Working from the ground up

April 29, 2009 at 4:40 pm

Vera Videnovich

“Money is like manure. You have to spread it around or it smells.” —Jean Paul Getty

If it’s not one thing, it’s another. Last year I was working in ground so dry that my tiller wouldn’t go past the sparse green growth. I was basically tilling green mulch with no soil getting disturbed. Nothing that a good rainfall won’t cure.

This year the ground is too wet.If you tinker in the garden you know working with wet soil can create cement when it dries. It’s even worse if you have a clay-based Chicago plot. Try making a ball with it. . . it should hold its shape without falling apart or turning into a Dali-esque sculpture. Solutions? Add water. Or wait. Add compost either way. When I was a renter on Addison my next door neighbor, Nan, lent me her front and back yards. I dug small trenches and added kitchen scraps and covered them with dirt. It didn’t take long to break down and I didn’t have to look at it or smell it. Kept the rats away, too. Oh, and for Pete’s sake, don’t plant too early! The average last frost date is May 15 so wait to plant those tomatoes, peppers, and eggplants. Also some seeds don’t like cold soil so they’ll just sit in the ground and rot (white-seeded green beans, anyone?). I work on a larger scale on the farm, of course. If I were to plant too early I lose hundreds of dollars worth of seeds (and greenhouse propane, water, potting soil. . .).

On the topic of composting, I still throw everything into giant piles. . . leaves, sticks, paper, kitchen scraps (eggshells!) and add generous amounts of sheep manure. Last week I turned a few piles and was amazed that all of last years twigs had broken down to a light brown powder. I stood on the pile with a pitchfork and turned and loosened the pile. I’m planning on using this “black gold” as side dressing in my garden once the plants get going. One year, when my garden was smaller, I dug trenches along the plant rows and added well-rotted sheep manure then covered them back up. In theory, as the plants grow their roots reach into the natural fertilizer. I had the best beans that year. . . and the “salad” garden behind the house had the largest spinach I had ever seen. With my garden growing in size every year I’m reconsidering adding even more labor-intensive activities.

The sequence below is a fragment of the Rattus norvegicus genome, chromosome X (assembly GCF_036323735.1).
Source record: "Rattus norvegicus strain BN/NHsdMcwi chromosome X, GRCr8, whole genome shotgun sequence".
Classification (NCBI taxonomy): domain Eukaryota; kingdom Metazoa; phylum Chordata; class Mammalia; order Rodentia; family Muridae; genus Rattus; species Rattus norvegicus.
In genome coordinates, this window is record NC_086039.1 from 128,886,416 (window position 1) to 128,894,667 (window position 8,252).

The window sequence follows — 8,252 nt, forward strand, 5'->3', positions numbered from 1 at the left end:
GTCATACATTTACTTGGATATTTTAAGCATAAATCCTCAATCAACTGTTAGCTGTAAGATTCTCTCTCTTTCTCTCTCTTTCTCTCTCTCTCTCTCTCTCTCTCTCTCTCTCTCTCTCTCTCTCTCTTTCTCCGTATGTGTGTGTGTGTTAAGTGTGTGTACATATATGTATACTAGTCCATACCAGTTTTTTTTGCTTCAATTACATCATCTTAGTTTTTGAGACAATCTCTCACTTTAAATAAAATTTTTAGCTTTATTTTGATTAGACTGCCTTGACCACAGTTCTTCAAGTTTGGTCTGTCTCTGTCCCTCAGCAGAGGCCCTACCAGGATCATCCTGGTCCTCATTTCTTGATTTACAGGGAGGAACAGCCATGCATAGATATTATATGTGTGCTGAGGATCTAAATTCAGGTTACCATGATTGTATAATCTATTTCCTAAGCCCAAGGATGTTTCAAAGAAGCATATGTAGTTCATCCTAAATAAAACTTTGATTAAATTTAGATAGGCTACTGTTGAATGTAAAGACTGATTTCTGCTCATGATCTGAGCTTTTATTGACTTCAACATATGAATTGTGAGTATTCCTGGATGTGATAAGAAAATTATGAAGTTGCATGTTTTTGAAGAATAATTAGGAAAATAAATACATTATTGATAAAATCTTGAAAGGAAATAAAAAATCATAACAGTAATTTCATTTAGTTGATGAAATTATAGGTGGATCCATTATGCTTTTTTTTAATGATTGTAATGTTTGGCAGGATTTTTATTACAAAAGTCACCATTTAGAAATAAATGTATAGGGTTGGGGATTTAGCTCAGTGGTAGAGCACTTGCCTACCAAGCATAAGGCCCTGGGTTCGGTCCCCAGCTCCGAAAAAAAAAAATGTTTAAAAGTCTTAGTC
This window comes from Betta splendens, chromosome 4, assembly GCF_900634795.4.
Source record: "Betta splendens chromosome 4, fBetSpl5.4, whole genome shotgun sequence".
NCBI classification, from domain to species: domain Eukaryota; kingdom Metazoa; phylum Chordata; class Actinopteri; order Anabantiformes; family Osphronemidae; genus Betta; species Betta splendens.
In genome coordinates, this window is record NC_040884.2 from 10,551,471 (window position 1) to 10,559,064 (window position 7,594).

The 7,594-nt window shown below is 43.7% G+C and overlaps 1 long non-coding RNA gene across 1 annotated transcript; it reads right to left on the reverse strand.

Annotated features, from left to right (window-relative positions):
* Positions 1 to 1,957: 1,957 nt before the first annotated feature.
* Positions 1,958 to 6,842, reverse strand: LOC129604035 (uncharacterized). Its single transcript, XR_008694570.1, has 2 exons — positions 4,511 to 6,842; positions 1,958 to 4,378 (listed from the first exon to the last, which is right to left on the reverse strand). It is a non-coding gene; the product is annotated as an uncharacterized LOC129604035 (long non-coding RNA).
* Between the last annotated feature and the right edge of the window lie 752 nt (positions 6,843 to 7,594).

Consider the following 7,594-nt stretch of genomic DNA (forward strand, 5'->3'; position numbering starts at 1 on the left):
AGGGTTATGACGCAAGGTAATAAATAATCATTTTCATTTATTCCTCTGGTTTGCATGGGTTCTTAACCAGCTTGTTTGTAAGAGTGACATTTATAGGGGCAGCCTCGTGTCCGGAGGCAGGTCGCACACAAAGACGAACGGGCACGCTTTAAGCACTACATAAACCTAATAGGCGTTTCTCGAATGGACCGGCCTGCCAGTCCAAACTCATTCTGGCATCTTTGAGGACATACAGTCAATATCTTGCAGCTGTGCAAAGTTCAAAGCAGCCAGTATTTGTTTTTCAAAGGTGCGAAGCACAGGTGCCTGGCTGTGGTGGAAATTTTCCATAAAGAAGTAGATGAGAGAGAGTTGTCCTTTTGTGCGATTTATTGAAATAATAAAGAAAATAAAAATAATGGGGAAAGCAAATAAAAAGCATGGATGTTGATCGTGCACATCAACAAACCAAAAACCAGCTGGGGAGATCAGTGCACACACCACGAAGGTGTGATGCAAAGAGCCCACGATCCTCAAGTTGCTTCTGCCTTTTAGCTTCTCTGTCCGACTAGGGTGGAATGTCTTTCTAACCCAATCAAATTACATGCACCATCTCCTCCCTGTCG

In addition to the compost piles I also have a manure pile. This week I was digging into last year’s with a shovel and filling a rusted wheelbarrow with it to spread into the larger garden. What I wouldn’t give this time of year to have a mechanized manure spreader and an ATV. . . . It’s been a little wet and the pile is at the bottom of my field, a low area that’s a bit swampy and my boots and the wheelbarrow made slurpy sounds in the muck. I was not happy.

If anyone’s thinking of farming with animals this is something you should think about before investing. . . you have to do something with their waste and there are safety precautions and regulations to think about. Manure has to be “incorporated” within 48 hours of application, that means tilling it under. Manure can’t be stored near common water sources (ponds, wells, creeks, etc) because of run-off concerns. Remember the big stink about the government stimulus package earmarking $1.7M for hog odor research? If you lived near a large pig operation in Iowa (pigs outnumber people in that state by 8:1) you’d want somebody working on that issue. Most of that cheap bacon in the grocery store comes from Concentrated Animal Feeding Operations (CAFOs) and their waste has to go somewhere and there are limits to how much can go into a nearby field. Not to go too far into the politics of farming, but if the six million plus people that live in Chicago want to eat three meals a day, cheaply, it has to come from somewhere.

Of course I’d like to feed as many people as possible with my small garden. The work I do is labor-intensive but I was brought up to think taking care of my animals and working the farm without taking short-cuts. There is no shame in work. At this point it’s also keeping expenses low in hard economic times so I can keep my CSA shares at last year’s prices. You can also buy from me, a la carte, at the new Andersonville Farmers’ Market. I’ve been accepted as a vendor at their Wednesday market which runs 4-8pm, June 24-September 9, 2009 and am looking forward to being a part of this great neighborhood.